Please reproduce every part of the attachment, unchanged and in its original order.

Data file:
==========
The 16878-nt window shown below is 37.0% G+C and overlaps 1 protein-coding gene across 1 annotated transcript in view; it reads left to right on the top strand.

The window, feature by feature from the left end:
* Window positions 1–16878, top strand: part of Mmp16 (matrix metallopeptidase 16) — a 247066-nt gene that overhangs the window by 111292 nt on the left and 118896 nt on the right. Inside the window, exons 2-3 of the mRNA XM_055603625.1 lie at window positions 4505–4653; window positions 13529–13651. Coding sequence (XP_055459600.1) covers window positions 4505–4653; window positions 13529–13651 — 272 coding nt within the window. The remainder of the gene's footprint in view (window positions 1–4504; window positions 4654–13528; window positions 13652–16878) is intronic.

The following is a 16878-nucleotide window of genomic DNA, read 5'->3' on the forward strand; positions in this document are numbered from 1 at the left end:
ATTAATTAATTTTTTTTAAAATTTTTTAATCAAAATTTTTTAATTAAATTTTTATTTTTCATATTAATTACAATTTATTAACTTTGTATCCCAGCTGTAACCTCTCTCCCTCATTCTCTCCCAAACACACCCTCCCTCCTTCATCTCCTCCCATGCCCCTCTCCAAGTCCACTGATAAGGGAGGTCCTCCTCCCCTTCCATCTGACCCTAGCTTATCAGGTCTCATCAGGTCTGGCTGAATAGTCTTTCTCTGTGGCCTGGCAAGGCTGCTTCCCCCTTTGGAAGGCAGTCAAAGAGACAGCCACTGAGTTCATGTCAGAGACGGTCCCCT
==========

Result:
The 16878-nt window shown below is 37.0% G+C and overlaps 1 protein-coding gene across 1 annotated transcript in view; it reads left to right on the top strand.

The window, feature by feature from the left end:
* Window positions 1–16878, top strand: part of Mmp16 (matrix metallopeptidase 16) — a 247066-nt gene that overhangs the window by 111292 nt on the left and 118896 nt on the right. Inside the window, exons 2-3 of the mRNA XM_055603625.1 lie at window positions 4505–4653; window positions 13529–13651. Coding sequence (XP_055459600.1) covers window positions 4505–4653; window positions 13529–13651 — 272 coding nt within the window. The remainder of the gene's footprint in view (window positions 1–4504; window positions 4654–13528; window positions 13652–16878) is intronic.

The following is a 16878-nucleotide window of genomic DNA, read 5'->3' on the forward strand; positions in this document are numbered from 1 at the left end:
ATTAATTAATTTTTTTTAAAATTTTTTAATCAAAATTTTTTAATTAAATTTTTATTTTTCATATTAATTACAATTTATTAACTTTGTATCCCAGCTGTAACCTCTCTCCCTCATTCTCTCCCAAACACACCCTCCCTCCTTCATCTCCTCCCATGCCCCTCTCCAAGTCCACTGATAAGGGAGGTCCTCCTCCCCTTCCATCTGACCCTAGCTTATCAGGTCTCATCAGGTCTGGCTGAATAGTCTTTCTCTGTGGCCTGGCAAGGCTGCTTCCCCCTTTGGAAGGCAGTCAAAGAGACAGCCACTGAGTTCATGTCAGAGACGGTCCCCT